PackNet-SfM [52] 640 × 192 KCNNAdam128M 640 × 192 K 8 × 16 GBTesla V100
monodepth2 [42]
DeepV2D [50]
640 × 192 K
640 × 480 N
CNN
CNN
Adam
RMSProp
70M
32M
640 × 192 K
640 × 480 N
12 GB
11 GB
TITAN Xp
1080 Ti
Table 4. Evaluation results on KITTI dataset. Best method per metric is emboldened and highlighted in green. (RD: KITTI Raw Depth [31]; CD: KITTI Continuous Depth [31,32]; SD: KITTI Semi-Dense Depth [31,32]; ES: Eigen Split [33]; ID: KITTI Improved Depth [34]).
Table 4. Evaluation results on KITTI dataset. Best method per metric is emboldened and highlighted in green. (RD: KITTI Raw Depth [31]; CD: KITTI Continuous Depth [31,32]; SD: KITTI Semi-Dense Depth [31,32]; ES: Eigen Split [33]; ID: KITTI Improved Depth [34]).
MethodTrainTestAbs RelSq RelRMSERMSElog δ < 1.25 δ < 1.25 2 δ < 1.25 3
BTS [49]ES(RD)ES(RD)0.0600.1822.0050.0920.9590.9940.999
DORN [18]ES(RD)ES(RD)0.0710.2682.2710.1160.9360.9850.995
VNL [48]ES(RD)ES(RD)0.0720.8833.2580.1170.9380.9900.998
ACAN [46]ES(RD)ES(RD)0.0830.4373.5990.1270.9190.9820.995
VOMonodepth [53]ES(RD)ES(RD)0.0910.5483.7900.1810.8920.9560.979
LSIM [51]FTRD0.1690.65313.7900.1950.8670.9540.979
GASDA [54]ES(RD)ES(RD)0.1430.7563.8460.2170.8360.9460.976
DenseDepth [47]ES(RD)ES(RD)0.0930.5894.1700.1710.8860.9650.986
monoResMatch [38]ES(RD)ES(RD)0.0960.6734.3510.1840.8900.9610.981
EMDEOM [32]RD, CDSD0.1180.6304.5200.2090.8980.9660.985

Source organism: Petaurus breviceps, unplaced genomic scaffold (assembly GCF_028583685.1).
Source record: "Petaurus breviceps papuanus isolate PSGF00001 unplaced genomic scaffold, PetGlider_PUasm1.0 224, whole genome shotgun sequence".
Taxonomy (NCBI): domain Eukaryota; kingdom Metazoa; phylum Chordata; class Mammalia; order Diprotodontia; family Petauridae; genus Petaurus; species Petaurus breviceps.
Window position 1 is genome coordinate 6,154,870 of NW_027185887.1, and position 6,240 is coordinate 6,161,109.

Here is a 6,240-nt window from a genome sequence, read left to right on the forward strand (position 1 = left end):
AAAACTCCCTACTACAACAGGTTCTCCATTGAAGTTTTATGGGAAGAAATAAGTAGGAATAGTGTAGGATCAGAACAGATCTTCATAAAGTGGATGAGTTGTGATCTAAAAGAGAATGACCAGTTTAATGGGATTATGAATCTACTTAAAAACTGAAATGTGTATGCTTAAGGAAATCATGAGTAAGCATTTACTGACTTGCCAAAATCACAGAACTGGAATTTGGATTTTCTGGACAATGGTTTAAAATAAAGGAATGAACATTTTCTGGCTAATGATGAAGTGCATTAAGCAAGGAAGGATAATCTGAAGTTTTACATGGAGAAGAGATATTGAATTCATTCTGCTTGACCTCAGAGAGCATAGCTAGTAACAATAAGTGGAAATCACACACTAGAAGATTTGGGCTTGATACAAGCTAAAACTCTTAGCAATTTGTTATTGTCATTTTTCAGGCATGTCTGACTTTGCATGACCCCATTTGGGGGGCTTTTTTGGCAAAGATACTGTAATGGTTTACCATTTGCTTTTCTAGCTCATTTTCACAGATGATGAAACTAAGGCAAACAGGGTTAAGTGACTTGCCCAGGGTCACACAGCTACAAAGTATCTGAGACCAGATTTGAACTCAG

monodepth2 [42]ES(RD)ES(RD)0.1150.9034.8630.1930.8770.9590.981
PackNet-SfM [52]ES(RD)ID0.0780.4203.4850.1210.9310.9860.996
DeepV2D [50]ES(RD)ES(RD)0.0370.1742.0050.0740.9770.9930.997
Table 5. Evaluation results on NYU-v2 dataset. Best method per metric is emboldened and highlighted in green.
Table 5. Evaluation results on NYU-v2 dataset. Best method per metric is emboldened and highlighted in green.
MethodAbs RelSq RelRMSERMSElog δ < 1.25 δ < 1.25 2 δ < 1.25 3
BTS [49]0.1120.0250.3520.0470.8820.9790.995
VNL [48]0.1130.0340.3640.0540.8150.9900.993
DenseDepth [47]0.1230.0450.4650.0530.8460.9700.994
ACAN [46]0.1230.1010.4960.1740.8260.9740.990
DORN [18]0.1380.0510.5090.6530.8250.9640.992
monoResMatch [38]1.3561.1560.6941.1250.8250.9650.967
monodepth2 [42]2.3441.3650.7341.1340.8260.9580.979
EMDEOM [32]2.0351.6300.6201.2090.8960.9570.984
LSIM [51]2.3441.1560.8351.1750.8150.9430.975
PackNet-SfM [52]2.3431.1580.8871.2340.8210.9450.968
GASDA [54]1.3561.1560.9631.2230.7650.8970.968
VOMonodepth [53]2.4561.1920.9851.2340.7560.8840.965
DeepV2D [50]0.0610.0940.4030.0260.9560.9890.996
Table 6. Comparison of the models in terms of inference time (FC: fully convolutional; CNN: convolutional neural networks). Best method is emboldened and highlighted in green.
Table 6. Comparison of the models in terms of inference time (FC: fully convolutional; CNN: convolutional neural networks). Best method is emboldened and highlighted in green.
MethodInference TimeNetwork/FC/CNN
BTS [49]0.22 sEncoder-decoder
VNL [48]0.25 sAuto-decoder
DeepV2D [50]0.36 sCNN
ACAN [46]0.89 sEncoder-decoder
VOMonodepth [53]0.34 sCNN
LSIM [51]0.54 sCNN
GASDA [54]0.57 sEncoder-decoder
DenseDepth [47]0.35 sEncoder-decoder
monoResMatch [38]0.37 sCNN
EMDEOM [32]0.63 sFC
DORN [18]0.98 sEncoder-decoder
PackNet-SfM [52]0.97 sCNN
monodepth2 [42]0.56 sCNN